LAFF Society


NYC’s “Neighborhood of Conscience”

By Michael Seltzer

Michael Seltzer worked in Governance and Civil Society in 1995-1998. This article is from PhilanTopic, August 20, 2010 by Michael Seltzer.
Lower Manhattan is many things to many people: hub of global finance, a mosaic of ethnic enclaves, funky residential neighborhood with breath-taking views of New York harbor, and, of course, backdrop for the most devastating of the September 11 terrorist attacks. But thanks to a series of unrelated real estate transactions over the years, it has also emerged as the world's first "neighborhood of conscience." That term was coined in the 1990s after the Rockefeller Foundation invited a seemingly disparate group of nonprofit visionaries to its conference center in Bellagio, Italy—a group that included the leadership of the Lower East Side Tenement Museum in New York City, Russia's Gulag Museum, and the District 6 Museum in South Africa, among others. At that meeting, these nonprofits found common cause: a shared commitment to relating the past to the present, building "lasting cultures of human rights," and engaging "ordinary people in dialogue on social issues...through the establishment of sites [of conscience]." In recognition of its importance, the sites of conscience movement has attracted the support of a number of foundations and philanthropies over the years, including the Compton Foundation, the Ford Foundation, the Lambent Foundation, the Nathan Cummings Foundation, the National Endowment for Democracy, the Oak Foundation, the Open Society Institute, and the Sigrid Rausing Trust. The emergence of Lower Manhattan as a neighborhood of conscience has occurred organically, with many nonprofits and cultural groups having set up shop or established memorials over the last decade on the footprint of what was once New Amsterdam. They include:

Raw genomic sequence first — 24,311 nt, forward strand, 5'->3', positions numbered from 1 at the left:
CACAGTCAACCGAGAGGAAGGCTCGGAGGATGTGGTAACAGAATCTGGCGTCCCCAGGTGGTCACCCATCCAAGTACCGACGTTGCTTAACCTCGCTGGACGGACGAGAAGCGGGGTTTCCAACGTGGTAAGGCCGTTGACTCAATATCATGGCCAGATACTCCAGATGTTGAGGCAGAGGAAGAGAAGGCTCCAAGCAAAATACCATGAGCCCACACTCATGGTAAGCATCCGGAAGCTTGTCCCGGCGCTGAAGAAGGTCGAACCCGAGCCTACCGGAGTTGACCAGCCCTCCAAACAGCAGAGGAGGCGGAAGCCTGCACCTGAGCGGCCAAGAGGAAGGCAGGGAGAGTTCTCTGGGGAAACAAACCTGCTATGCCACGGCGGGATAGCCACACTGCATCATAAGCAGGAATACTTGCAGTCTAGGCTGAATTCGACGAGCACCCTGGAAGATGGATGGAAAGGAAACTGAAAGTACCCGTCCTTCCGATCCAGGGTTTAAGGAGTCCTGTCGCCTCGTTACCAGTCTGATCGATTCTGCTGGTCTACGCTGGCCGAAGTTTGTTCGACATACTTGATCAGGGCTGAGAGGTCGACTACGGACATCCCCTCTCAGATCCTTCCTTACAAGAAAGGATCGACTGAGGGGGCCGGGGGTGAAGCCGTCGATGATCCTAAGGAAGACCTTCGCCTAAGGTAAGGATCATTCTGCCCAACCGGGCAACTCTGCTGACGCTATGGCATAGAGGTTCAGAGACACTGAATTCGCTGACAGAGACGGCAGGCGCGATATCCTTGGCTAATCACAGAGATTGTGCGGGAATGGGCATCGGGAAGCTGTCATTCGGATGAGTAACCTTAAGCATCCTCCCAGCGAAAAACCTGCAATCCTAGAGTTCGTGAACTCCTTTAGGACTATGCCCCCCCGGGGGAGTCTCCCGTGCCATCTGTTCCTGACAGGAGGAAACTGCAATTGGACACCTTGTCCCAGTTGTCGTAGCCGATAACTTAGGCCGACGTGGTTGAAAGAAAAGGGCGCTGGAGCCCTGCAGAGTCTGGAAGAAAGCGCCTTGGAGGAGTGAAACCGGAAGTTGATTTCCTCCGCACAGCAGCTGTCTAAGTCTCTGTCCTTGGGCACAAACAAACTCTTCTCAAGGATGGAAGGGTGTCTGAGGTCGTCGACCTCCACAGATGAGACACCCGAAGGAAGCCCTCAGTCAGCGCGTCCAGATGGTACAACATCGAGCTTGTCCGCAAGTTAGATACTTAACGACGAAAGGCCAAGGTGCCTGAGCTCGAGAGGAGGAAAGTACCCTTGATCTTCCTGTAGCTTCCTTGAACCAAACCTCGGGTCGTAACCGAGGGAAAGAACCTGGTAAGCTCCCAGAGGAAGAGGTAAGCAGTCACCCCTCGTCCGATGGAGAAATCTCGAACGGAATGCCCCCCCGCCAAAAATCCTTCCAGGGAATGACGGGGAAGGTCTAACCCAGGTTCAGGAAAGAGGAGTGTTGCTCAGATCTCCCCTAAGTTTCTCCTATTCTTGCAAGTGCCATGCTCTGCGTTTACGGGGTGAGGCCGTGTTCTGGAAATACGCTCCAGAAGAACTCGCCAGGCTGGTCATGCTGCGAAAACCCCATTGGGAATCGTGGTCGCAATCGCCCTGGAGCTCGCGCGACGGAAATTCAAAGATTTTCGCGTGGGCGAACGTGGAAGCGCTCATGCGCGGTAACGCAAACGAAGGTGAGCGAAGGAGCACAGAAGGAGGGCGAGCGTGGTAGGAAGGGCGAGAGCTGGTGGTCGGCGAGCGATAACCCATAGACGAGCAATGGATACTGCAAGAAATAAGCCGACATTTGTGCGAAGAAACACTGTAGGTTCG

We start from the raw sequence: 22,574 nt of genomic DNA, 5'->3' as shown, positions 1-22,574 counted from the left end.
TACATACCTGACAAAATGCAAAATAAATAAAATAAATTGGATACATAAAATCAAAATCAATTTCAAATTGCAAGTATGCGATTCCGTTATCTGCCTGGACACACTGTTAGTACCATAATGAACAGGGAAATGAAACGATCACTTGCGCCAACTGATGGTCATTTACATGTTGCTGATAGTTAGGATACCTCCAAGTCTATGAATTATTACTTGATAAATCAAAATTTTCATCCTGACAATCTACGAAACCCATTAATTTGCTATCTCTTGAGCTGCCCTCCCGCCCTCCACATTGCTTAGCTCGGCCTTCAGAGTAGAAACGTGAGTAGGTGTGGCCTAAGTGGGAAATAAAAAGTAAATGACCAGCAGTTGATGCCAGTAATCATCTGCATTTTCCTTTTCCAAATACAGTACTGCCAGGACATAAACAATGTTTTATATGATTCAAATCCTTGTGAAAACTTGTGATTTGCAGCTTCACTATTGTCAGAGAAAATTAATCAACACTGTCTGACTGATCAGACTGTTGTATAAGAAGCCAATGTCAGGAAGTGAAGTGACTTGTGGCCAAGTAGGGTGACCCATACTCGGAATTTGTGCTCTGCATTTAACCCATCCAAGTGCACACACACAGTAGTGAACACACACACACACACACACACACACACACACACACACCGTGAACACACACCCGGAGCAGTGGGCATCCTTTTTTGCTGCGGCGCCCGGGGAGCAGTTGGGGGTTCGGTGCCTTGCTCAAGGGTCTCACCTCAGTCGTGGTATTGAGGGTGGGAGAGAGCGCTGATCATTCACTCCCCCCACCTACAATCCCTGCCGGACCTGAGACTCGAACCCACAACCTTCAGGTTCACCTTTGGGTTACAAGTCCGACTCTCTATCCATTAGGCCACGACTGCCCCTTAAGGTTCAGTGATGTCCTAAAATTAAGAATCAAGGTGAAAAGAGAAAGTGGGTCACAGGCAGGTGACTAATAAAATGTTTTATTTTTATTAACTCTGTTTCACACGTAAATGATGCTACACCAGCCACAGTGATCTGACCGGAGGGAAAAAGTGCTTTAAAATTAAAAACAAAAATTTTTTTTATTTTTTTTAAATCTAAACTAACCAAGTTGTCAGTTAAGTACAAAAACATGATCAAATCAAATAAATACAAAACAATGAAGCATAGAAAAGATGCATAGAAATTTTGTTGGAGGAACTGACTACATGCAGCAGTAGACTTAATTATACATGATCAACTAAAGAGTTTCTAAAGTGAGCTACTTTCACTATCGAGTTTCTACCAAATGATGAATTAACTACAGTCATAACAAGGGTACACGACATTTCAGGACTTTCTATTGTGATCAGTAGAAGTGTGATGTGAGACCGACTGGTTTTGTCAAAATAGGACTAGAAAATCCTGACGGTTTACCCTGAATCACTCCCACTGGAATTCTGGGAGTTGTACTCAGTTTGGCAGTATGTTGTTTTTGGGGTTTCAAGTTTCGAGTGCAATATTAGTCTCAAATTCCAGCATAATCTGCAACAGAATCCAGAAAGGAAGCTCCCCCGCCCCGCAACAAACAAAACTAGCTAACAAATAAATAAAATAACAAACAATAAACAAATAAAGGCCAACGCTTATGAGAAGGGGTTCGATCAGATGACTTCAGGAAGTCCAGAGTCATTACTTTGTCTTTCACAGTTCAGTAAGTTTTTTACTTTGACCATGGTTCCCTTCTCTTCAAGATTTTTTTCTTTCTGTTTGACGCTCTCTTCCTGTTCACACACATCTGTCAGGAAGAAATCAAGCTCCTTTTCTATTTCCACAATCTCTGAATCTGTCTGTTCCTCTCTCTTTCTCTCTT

The newest group looking to establish a presence in this storied neighborhood is, of course, Cordoba House. Unlike its predecessors, however, plans for the 13-story Islamic community center and mosque have generated a firestorm of controversy. On Tuesday, New York governor David Patterson offered to mediate a solution to what has turned into a regrettable stalemate between the community center's supporters and First Amendment advocates on one side and opponents of the so-called Ground Zero mosque on the other. Many veterans of the New York nonprofit scene, including myself, have worked with Daisy Khan, executive director of the American Society for Muslim Advancement and a board member of Cordoba House and can vouch for her unquestioned integrity and inspiring work on behalf of Muslims in America. Just as important is her long-term commitment to build lasting bridges between the American Muslim community and members of other faith communities. (Ed. note: Khan is married to Imam Feisal Abdul Rauf, founder and CEO of the American Society for Muslim Advancement and, with his wife, co-organizer of the Park51 project.) Cordoba House's leadership, mission, and plans for the site on Park Place all make it worthy of a location in Manhattan's neighborhood of conscience. That's presumably why the local community board's financial committee voted unanimously in support of the new center and mosque. We in philanthropy and the nonprofit sector have much to gain from increased engagement with the nearly seven million Muslims who call America home. When I served as a program officer at the Ford Foundation responsible for the foundation's grant making to strengthen global philanthropy, I was often reminded by my Turkish colleagues that the very first foundations were established in Anatolia over a thousand years ago. Please join with me in calling on Governor Patterson and other civic-minded Americans to lend their support to reaffirming Lower Manhattan as the world's first "neighborhood of conscience." I, for one, will be sending a check to Cordoba House. 



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